I have a suspicion about the cause of yesterday’s hack. devlounge.net had a similar infiltration, but by a friendly attacker who explained his methods: he accessed the wp-config.php file while the site was rendering in plain text (which I’m assuming can happen through an apache error / misconfiguration). PHP files weren’t being processed correctly, so their code was visible to all. As wp-config contains the mysql username/password, the attacker could then log into myphpadmin, change the admin email address and request a password reset.
How to protect against this? Well, WordPress 2.8 supports moving the wp-config file one directory higher (via @egwor). For sites in the root, like mine, that’s above the publicly-accessible directories, so wp-config is completely out of harm’s way. I’ve just done this, and all is working fine.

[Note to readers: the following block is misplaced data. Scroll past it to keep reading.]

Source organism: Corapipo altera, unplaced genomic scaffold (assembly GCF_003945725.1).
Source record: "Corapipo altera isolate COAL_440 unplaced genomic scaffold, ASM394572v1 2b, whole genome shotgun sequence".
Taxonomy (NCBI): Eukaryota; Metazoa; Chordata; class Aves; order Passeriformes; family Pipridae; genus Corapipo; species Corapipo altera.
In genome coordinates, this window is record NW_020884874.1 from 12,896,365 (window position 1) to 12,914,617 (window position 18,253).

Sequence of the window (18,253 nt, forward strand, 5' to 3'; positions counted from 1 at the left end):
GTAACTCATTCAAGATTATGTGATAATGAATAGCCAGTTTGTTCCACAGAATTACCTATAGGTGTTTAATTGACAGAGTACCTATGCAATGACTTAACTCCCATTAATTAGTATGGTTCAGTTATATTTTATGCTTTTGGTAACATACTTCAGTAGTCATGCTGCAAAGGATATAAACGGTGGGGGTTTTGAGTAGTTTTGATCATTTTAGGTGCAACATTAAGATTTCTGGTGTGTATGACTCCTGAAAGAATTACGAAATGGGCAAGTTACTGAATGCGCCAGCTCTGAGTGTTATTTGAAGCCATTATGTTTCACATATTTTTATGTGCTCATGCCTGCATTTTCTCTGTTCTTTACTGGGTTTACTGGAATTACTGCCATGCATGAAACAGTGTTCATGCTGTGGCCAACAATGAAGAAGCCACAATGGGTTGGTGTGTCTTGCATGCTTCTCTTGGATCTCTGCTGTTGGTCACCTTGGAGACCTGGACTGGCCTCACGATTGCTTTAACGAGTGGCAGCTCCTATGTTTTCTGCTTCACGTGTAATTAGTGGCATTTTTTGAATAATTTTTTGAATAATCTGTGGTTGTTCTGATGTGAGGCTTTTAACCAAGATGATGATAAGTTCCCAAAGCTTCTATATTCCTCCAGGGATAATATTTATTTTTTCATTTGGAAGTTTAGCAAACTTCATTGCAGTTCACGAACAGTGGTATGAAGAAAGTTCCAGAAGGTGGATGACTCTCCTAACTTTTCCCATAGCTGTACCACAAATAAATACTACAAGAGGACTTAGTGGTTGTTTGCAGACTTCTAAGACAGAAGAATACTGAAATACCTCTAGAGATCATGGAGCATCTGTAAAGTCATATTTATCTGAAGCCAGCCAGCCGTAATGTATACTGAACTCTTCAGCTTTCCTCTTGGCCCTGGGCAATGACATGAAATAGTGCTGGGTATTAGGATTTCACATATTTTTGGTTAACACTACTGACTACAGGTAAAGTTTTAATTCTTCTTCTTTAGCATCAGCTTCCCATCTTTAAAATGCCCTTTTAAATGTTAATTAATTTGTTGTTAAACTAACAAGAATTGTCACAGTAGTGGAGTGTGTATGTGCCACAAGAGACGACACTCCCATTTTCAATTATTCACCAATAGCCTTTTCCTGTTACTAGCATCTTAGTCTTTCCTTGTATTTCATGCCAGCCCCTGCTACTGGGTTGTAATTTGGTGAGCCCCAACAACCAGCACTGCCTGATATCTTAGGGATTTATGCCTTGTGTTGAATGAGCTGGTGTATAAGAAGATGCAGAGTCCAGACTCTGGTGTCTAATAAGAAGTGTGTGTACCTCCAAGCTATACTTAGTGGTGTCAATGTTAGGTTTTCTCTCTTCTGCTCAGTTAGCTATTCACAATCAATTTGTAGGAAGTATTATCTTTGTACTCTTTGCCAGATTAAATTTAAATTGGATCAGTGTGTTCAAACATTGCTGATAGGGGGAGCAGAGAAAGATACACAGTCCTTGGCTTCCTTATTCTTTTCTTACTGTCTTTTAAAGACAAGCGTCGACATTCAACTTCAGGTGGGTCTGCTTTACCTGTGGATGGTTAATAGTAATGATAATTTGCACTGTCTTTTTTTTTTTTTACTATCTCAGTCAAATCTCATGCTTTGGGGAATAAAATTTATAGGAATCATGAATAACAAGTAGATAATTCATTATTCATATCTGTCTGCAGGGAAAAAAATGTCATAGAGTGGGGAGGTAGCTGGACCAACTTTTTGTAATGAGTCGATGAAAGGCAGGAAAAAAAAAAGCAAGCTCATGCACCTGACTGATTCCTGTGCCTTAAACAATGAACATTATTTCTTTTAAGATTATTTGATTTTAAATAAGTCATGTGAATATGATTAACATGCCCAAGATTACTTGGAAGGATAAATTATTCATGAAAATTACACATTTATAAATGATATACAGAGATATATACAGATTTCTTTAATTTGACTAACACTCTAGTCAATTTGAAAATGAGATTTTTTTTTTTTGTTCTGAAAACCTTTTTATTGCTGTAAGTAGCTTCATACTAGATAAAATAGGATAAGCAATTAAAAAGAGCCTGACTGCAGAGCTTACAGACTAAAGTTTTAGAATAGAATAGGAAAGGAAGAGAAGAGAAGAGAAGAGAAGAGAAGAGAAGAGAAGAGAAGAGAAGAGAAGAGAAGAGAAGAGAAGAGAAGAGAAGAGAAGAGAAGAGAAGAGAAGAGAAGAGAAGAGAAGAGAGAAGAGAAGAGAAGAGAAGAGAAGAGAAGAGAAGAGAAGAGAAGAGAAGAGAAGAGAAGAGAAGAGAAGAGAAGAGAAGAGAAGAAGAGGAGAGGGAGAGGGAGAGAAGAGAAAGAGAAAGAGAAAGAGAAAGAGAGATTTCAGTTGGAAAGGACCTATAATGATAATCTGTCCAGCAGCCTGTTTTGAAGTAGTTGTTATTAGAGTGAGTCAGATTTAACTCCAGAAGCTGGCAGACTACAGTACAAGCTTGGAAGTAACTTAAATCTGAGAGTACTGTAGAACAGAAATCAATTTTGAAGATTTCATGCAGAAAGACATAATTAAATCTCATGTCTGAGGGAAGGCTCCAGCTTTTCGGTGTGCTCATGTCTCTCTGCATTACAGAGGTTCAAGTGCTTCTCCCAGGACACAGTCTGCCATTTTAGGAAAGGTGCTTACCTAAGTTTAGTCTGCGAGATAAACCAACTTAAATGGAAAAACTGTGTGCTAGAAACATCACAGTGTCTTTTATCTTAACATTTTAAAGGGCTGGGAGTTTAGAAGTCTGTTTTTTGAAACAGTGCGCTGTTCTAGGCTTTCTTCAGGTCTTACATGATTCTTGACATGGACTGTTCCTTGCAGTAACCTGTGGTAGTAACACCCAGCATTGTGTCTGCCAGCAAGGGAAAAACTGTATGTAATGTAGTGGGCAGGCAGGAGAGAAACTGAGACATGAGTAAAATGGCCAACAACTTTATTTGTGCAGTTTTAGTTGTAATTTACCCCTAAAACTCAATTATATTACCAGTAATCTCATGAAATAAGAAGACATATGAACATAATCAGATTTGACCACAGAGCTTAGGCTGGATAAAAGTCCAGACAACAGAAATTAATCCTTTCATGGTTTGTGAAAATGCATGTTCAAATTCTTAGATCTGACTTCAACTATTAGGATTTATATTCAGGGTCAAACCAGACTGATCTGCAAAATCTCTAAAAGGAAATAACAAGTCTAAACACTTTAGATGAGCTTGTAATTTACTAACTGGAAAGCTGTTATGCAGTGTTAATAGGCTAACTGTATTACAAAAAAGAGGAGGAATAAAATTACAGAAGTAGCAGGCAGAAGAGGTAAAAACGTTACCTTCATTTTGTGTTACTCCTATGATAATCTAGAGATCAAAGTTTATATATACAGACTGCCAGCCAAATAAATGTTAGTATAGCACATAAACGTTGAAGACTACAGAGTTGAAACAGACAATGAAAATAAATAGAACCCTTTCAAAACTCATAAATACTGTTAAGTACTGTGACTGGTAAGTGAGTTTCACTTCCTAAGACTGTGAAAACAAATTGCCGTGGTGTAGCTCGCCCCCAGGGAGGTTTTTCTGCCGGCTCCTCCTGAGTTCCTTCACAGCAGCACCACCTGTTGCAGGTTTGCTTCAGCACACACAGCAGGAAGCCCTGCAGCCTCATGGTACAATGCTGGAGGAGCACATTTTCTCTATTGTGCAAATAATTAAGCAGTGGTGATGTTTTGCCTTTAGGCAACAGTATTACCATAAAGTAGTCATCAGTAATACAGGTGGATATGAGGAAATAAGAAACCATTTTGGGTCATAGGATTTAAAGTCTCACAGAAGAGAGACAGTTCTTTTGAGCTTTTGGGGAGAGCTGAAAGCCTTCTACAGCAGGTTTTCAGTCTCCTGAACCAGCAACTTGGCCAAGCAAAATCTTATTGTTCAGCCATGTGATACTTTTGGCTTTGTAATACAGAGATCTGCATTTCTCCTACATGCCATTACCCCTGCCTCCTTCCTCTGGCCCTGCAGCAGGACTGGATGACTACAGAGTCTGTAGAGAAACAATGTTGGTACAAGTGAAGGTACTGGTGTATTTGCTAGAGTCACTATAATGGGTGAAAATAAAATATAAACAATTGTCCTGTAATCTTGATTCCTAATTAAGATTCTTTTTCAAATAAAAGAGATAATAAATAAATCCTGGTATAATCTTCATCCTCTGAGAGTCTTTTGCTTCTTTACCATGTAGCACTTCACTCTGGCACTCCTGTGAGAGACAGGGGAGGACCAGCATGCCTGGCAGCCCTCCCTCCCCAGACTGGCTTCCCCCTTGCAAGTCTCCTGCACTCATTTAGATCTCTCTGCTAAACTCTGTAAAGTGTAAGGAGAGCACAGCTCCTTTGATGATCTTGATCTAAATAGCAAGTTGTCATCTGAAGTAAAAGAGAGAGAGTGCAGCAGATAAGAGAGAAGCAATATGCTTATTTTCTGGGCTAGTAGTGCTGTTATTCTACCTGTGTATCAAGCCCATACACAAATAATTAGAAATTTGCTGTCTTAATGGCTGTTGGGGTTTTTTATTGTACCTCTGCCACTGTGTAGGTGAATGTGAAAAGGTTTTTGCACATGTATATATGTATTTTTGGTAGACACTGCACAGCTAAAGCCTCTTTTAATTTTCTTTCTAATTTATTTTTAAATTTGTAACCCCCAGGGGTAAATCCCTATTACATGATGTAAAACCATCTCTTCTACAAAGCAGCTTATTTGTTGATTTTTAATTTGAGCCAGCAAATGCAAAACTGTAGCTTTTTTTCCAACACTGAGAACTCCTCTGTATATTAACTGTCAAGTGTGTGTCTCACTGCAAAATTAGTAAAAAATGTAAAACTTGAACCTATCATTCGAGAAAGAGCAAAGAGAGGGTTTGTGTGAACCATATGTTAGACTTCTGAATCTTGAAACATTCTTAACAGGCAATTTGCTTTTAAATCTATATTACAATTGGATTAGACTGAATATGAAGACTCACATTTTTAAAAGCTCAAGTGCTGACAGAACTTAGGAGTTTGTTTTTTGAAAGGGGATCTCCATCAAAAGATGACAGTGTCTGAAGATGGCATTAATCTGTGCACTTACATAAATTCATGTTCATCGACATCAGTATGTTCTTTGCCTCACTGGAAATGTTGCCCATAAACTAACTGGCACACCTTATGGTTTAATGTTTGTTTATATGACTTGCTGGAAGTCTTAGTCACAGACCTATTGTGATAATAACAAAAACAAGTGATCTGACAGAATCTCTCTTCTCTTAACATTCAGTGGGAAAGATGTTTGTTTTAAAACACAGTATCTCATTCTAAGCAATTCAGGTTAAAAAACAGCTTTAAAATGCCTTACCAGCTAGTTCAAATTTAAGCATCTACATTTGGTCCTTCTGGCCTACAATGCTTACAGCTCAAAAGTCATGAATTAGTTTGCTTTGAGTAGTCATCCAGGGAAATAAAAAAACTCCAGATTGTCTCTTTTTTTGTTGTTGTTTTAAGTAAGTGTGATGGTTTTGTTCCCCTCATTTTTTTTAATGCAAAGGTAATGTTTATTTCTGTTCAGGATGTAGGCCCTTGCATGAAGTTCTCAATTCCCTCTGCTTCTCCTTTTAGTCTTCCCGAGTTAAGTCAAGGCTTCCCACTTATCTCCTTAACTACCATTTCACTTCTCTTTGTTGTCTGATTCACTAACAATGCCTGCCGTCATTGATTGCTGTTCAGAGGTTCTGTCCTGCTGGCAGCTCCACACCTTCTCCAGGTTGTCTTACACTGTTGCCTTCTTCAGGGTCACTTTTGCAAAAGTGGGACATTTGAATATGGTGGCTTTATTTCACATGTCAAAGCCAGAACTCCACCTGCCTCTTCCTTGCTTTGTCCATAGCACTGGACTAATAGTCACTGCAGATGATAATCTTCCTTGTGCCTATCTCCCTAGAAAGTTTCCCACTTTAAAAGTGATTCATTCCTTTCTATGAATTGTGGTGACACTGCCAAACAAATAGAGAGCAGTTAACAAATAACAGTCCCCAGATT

If the WP install is in a subdirectory, the wp-config can be protected by adding this to the .htaccess (from devlounge.net):
# protect wpconfig.php
deny from all
That makes it inaccessible even in plain text mode. Got to be worth doing.
I’ve upgraded to the latest WordPress. It’s quite different behind the scenes, but there shouldn’t be any differences up front. Please let me know if anything’s broken…
For other WordPress admins, the Remove Max Width plugin puts the Write page back to its former full-screen glory. Much nicer if you’re using a widescreen monitor.
This morning’s to-do list contained ‘set up podcast of university lectures’. It didn’t sound very difficult. A classmate uses a rather cool Olympus gadget to record each week’s talk, and I knew it should be easy enough to get these online. Of course, I also knew that ‘easy’ jobs always turn out to be way more complex than is reasonable. Except, not this time. In fact, it was worryingly easy.